Iran says its missile program is not negotiable

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Iranian lawmakers attend a session of parliament in Tehran on Tuesday. — Reuters

WASHINGTON/DUBAI — Iran denied on Tuesday that it was willing to negotiate over its ballistic missile program, contradicting the chief US diplomat and appearing to undercut President Donald Trump's statement that Washington had made progress on its disputes with Tehran.

Secretary of State Mike Pompeo said Iran had signaled it was ready to negotiate about its ballistic missiles during a White House Cabinet meeting at which Trump said: "We'll see what happens. But a lot of progress has been made."

His assessment drew a quick denial from the spokesman for Iran's mission to the United Nations, who posted on Twitter: "Iran's missiles ... are absolutely and under no condition negotiable with anyone or any country, period."

The exchanges came hours after Iran's supreme leader upped the ante in the brewing confrontation by warning Tehran would continue removing restraints on its nuclear activity and retaliate for the seizure of an Iranian oil tanker.

Tensions have spiraled since Trump last year ditched big powers' 2015 nuclear deal with Iran under which it agreed to curtail its nuclear program in return for the lifting of global sanctions crippling its economy.

Washington has since reimposed draconian sanctions to throttle Iran's oil trade in a policy of "maximum pressure" on Tehran to agree stricter limits on its nuclear capacity, curb its ballistic missile program and end support for proxy forces in the Middle East.

After the threats from Ayatollah Ali Khamenei, Iran's ultimate authority, Trump struck a conciliatory note, saying the United States wanted to help Tehran.

"We'll be good to them, we'll work with them. We'll help them in any way we can, but they can't have a nuclear weapon. We're not looking, by the way, for regime change," Trump told the Cabinet meeting.

"They (also) can't be testing ballistic missiles."

Pompeo told the Cabinet meeting Iran had "for the first time" signaled it was prepared to negotiate about its ballistic missiles, suggesting this was the result of US economic pressure.

Iranian Foreign Minister Mohammad Javad Zarif told NBC's "Nightly News with Lester Holt" program that once the Trump administration removed sanctions it has restored since leaving the nuclear deal the "room for negotiation is wide open."

Asked if that could include its ballistic missile program, Zarif replied: "If they want to talk about our missiles, they need, first, to stop selling all these weapons, including missiles, to our region."

The Islamic Republic has repeatedly ruled out negotiating under sanctions duress from Washington. It has long said its ballistic missile program is defensive and non-negotiable.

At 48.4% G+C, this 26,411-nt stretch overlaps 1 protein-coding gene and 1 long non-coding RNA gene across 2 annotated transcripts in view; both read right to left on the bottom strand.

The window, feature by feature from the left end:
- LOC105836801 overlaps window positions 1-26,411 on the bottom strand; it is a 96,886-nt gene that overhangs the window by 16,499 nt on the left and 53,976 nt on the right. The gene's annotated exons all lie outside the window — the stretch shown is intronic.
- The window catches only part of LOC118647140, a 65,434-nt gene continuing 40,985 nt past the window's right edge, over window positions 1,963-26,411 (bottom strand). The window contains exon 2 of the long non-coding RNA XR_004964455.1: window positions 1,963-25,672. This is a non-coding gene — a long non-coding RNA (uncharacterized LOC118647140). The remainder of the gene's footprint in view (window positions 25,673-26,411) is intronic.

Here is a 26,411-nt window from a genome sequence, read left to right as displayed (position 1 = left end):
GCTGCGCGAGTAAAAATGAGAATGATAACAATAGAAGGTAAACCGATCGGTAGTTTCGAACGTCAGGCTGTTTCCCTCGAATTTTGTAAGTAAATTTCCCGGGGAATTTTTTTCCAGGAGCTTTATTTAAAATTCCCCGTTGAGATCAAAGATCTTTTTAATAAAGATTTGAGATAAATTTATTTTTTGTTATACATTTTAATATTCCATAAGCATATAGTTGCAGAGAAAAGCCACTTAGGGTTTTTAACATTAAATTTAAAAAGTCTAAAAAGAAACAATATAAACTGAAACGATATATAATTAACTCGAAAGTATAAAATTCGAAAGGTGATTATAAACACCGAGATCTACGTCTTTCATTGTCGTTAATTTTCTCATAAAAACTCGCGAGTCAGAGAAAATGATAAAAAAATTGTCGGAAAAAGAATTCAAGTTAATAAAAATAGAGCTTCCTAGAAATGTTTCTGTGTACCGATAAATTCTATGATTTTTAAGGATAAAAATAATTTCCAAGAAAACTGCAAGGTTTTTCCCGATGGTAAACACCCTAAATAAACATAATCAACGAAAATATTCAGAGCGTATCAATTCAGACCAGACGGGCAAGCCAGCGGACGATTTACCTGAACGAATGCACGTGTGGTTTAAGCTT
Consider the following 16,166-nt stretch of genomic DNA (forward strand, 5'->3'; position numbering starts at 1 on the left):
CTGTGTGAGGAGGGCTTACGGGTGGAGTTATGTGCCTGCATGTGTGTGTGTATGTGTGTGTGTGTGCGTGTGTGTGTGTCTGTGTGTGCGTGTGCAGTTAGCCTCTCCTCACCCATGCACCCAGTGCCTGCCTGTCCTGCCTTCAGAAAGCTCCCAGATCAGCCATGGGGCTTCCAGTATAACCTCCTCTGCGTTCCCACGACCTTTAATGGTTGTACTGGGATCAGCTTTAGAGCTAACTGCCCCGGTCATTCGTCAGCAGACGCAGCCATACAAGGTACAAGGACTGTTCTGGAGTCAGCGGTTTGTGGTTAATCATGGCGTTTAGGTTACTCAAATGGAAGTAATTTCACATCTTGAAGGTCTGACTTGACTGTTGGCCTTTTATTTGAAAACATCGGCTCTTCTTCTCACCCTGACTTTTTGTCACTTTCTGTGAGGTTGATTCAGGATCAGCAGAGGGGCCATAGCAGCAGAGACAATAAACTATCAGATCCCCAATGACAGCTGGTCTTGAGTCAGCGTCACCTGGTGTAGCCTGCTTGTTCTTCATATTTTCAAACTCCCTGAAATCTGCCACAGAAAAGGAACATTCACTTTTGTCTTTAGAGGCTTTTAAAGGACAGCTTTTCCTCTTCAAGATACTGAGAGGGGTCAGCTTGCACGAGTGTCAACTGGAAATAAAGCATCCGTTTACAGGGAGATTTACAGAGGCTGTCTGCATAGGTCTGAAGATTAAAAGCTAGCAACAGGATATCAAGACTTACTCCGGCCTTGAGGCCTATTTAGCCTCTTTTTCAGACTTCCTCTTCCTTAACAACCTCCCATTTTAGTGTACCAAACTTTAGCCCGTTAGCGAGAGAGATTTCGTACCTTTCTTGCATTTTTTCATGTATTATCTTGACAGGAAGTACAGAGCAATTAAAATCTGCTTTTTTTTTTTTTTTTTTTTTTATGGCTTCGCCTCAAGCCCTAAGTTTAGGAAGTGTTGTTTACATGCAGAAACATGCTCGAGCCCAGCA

Fears of direct US-Iranian conflict have risen since May with several attacks on oil tankers in the Gulf, Iran's downing of a US surveillance drone, and a plan for US air strikes on Iran last month that Trump called off at the last minute.

In a strategy meeting on Monday, European parties to the nuclear deal decided on Monday not to trigger its dispute mechanism over Iran's breaches in favor of pursuing more troubleshooting diplomacy.

But they took no action to shield Iran against Trump's sanctions clampdown as Tehran has demanded in exchange for returning to full compliance with the 2015 deal.

Supreme leader Khamenei accused Britain, Germany and France of failing to uphold obligations under the deal to restore Iranian access to global trade, especially for Tehran's oil exports blocked by US sanctions.

"According to our foreign minister, Europe made 11 commitments, none of which they abided by. We abided by our commitments and even beyond them. Now that we've begun to reduce our commitments, they oppose it. How insolent! You didn't abide by your commitments!" Khamenei said, according to his website.

"We have started to reduce our commitments and this trend shall continue," Khamenei said in remarks carried by state television.

He has previously upbraided European powers for not standing up to Trump and circumventing his sanctions noose. Russia and China are also parties to the accord.

But it was the first time Khamenei explicitly pledged to press ahead with breaches of the nuclear deal, spurning European appeals to Iran to restore limits on enrichment aimed at obviating any dash to development of atomic bombs.

"So far, efforts to win gestures from Iran to de-escalate the crisis are not succeeding (as) Tehran is demanding the lifting of sanctions on its oil and banking sectors first," a European diplomatic source told Reuters.

Iran denies any intent to acquire nuclear weapons, and has said all its breaches could be reversed if Washington returned to the deal and its economic dividends were realized. Tehran has accused Washington of waging "economic war."

"Western governments' major vice is their arrogance," Khamenei said. "If the country opposing them is a weak one, their arrogance works. But if it's a country that knows and stands up against them, they will be defeated."

IAEA inspectors last week confirmed Iran is now enriching uranium to 4.5 percent fissile purity, above the 3.67 percent limit set by its deal, the second breach in as many weeks after Tehran exceeded limits on its stock of low-enriched uranium.

The level at which Iran is now refining uranium is still well below the 20 percent purity of enrichment Iran reached before the deal, and the 90 percent needed to yield bomb-grade nuclear fuel. Low-enriched uranium provides fuel for civilian power plants. — Reuters


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